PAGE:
Ocean Monitoring - Subsea Sampling - Acidification
Oceanography is the study of the oceans, their physical properties, chemical composition, biological life, and geological makeup. It is a vast and complex field of study, and it is essential to our understanding of the Earth system and its climate. It helps us to understand how the oceans interact with the atmosphere, how they regulate the Earth's temperature, and how they are affected by climate change. To study this vast field, researchers need to rely on advanced instrumentation, allowing them to conduct detailed chemical and microbiological analyses as well as sampling in unforgiving environments combining extreme pressure with low temperature, risk of corrosion, and physical remoteness. From the shimmering coastal areas to the mysterious oceanic depths, Fluidion provides several tools that are essential to unraveling the many layers of our oceans and ensuring a full understanding of their ever-evolving dynamics.
Coastal Water Monitoring
Coastal waters, the interface between land and the deep sea, are home to diverse marine ecosystems that are increasingly threatened by human activities: pollution from sewage, industrial waste, and agricultural runoff; intense development pressures leading to habitat loss and water degradation; and the exacerbating effects of climate change causing sea level rise and ocean acidification. To quantify the impact on such fragile ecosystems, effective monitoring of multiple ocean water parameters is needed. Fluidion's automated coastal sampling and monitoring instruments provide a wealth of data for baseline monitoring as well as pollution identification and assessment, paving the way for more effective data-driven coastal zone management.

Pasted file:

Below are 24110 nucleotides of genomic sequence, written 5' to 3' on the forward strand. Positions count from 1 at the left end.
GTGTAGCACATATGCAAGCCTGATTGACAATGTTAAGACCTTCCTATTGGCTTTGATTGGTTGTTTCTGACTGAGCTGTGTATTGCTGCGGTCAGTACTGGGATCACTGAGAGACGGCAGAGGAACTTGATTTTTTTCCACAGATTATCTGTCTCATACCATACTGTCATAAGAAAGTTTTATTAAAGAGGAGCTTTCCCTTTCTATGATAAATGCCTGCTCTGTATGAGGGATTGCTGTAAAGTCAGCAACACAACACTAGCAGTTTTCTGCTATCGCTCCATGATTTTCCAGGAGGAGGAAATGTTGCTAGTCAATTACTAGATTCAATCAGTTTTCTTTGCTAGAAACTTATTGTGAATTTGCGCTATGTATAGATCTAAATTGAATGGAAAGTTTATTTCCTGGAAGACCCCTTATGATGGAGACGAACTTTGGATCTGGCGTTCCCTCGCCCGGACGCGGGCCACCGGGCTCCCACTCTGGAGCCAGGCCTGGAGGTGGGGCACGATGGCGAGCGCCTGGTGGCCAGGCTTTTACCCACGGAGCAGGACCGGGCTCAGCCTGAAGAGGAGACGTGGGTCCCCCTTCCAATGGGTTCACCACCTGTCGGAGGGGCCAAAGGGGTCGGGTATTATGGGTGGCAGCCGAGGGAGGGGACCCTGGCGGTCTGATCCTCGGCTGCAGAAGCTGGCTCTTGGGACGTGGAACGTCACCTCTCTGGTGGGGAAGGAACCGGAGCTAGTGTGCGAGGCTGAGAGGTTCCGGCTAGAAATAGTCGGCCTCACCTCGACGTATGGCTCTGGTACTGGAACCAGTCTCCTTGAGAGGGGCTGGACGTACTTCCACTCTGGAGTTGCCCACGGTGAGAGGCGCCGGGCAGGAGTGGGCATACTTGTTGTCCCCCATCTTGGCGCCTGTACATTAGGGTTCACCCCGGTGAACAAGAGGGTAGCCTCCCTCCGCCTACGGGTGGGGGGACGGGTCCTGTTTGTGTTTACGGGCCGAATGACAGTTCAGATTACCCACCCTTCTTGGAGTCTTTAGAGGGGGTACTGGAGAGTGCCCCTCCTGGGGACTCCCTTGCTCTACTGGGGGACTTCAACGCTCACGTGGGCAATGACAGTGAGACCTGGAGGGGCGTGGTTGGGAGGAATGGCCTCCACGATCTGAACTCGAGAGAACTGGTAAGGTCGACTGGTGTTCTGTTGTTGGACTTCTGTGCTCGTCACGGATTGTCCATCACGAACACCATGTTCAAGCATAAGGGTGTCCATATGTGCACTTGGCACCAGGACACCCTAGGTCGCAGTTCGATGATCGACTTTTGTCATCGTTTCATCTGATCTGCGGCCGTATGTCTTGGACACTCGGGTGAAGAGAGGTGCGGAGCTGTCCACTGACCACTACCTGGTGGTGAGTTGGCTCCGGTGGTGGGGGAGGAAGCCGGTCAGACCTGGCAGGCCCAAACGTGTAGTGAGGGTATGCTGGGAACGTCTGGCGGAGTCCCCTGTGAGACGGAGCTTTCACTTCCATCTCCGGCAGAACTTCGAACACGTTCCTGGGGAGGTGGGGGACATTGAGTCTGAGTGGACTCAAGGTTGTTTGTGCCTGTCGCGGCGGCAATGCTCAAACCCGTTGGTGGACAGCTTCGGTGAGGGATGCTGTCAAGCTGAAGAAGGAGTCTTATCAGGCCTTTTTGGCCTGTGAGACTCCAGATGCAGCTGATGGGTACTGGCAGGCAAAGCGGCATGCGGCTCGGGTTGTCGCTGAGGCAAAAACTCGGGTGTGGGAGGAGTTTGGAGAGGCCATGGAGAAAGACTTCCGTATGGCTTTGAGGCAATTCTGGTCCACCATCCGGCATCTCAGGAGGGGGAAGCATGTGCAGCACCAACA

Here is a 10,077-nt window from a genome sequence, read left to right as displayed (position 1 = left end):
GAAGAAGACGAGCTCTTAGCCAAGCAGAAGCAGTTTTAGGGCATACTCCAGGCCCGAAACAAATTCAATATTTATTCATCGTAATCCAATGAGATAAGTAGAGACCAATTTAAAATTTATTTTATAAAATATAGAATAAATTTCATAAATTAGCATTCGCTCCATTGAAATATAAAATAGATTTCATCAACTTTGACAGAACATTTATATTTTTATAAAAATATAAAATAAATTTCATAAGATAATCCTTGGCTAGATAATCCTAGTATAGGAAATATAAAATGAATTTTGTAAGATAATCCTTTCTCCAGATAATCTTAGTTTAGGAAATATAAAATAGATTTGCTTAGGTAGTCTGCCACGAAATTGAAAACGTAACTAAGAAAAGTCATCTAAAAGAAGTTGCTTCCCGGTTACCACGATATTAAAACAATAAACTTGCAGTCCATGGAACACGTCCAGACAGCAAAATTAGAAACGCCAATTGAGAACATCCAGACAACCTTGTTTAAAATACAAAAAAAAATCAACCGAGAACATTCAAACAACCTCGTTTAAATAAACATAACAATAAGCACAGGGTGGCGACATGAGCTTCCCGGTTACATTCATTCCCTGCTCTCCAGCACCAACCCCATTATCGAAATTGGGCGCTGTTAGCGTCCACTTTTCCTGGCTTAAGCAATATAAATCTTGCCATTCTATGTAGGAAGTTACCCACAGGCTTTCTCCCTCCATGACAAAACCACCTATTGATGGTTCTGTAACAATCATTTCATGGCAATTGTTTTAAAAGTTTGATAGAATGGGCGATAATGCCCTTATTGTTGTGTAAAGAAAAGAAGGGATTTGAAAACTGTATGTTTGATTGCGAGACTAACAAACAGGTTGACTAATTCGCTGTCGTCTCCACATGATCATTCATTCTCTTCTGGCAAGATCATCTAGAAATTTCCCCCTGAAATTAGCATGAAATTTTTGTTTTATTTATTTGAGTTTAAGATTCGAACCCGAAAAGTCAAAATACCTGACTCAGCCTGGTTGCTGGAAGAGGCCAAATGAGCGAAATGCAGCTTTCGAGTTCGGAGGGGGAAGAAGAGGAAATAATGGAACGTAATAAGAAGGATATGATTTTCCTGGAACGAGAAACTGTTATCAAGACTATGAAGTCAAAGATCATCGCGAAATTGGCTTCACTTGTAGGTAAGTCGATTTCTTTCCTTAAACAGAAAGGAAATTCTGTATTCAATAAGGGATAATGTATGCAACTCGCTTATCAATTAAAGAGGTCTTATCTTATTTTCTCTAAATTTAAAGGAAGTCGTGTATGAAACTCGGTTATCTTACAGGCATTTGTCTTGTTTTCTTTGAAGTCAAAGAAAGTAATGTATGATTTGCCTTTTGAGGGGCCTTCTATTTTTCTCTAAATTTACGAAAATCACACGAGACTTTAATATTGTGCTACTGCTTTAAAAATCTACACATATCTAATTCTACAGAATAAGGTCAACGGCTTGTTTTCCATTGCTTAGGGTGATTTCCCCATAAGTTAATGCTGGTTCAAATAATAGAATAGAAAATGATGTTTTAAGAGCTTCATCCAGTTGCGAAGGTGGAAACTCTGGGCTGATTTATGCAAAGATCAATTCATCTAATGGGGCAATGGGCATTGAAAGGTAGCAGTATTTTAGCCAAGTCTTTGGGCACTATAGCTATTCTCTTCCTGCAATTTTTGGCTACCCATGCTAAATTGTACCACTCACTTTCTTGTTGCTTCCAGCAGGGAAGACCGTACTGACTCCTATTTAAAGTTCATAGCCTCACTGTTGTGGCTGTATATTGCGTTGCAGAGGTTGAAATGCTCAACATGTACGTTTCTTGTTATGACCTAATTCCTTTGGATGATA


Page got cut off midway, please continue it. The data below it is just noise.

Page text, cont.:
Ocean acidification is a major threat to marine life and a significant consequence of climate change. As the oceans absorb more carbon dioxide (CO2) from the atmosphere, the pH of the ocean decreases, making it more acidic. Many marine organisms have shells and skeletons that are weakened by acidic water, which makes it difficult for them to survive. Ocean acidification also affects the food supply for countless coastal communities which rely on the sea as the main source of food. Ocean acidification research is essential to understand its implications and provide reliable data to support sound policies and to alert government bodies, businesses, and the general public. The upcoming line of Fluidion chemical analyzers for oceanography will provide a major step forward in ocean chemistry research, supporting scientists and policy makers worldwide.
It is estimated that mankind has explored and mapped only around 5% of the oceans, making the underwater environment a vast source of potential discoveries, from new biotechnologies to raw materials. The deep sea, in particular, remains largely uncharted and challenging to explore, in part due the extreme pressures involved. Yet, marine soils are increasingly being exploited for resource extraction, such as deep-sea mining. This has raised significant concerns over the ecological impacts of such activities, which are currently minimally monitored. Fluidion's deep sampling systems and chemical analyzers offer tools that can be deployed on unmanned submarines (AUVs, ROVs and gliders), being robust enough to operate at depths of up to 6,000 meters, providing critical tools for subsea exploration, monitoring and mapping.
Several Fluidion products are well-adapted for Recreational Water applications, by providing rapid microbiological risk information from instruments with extraordinary ease-of-use, that are fully-automated and perform automatic remote data transmission and archival. Below is a selection of recommended products:
Aquatic Drone (USV)
The remotely-controlled Fluidion Drone provides rapid pollution assessment and mapping in rivers, reservoirs, lakes and coastal waters. It provides real-time GPS-tagged water quality data in real time from surface or at depth, and can collect representative samples for in-depth analysis.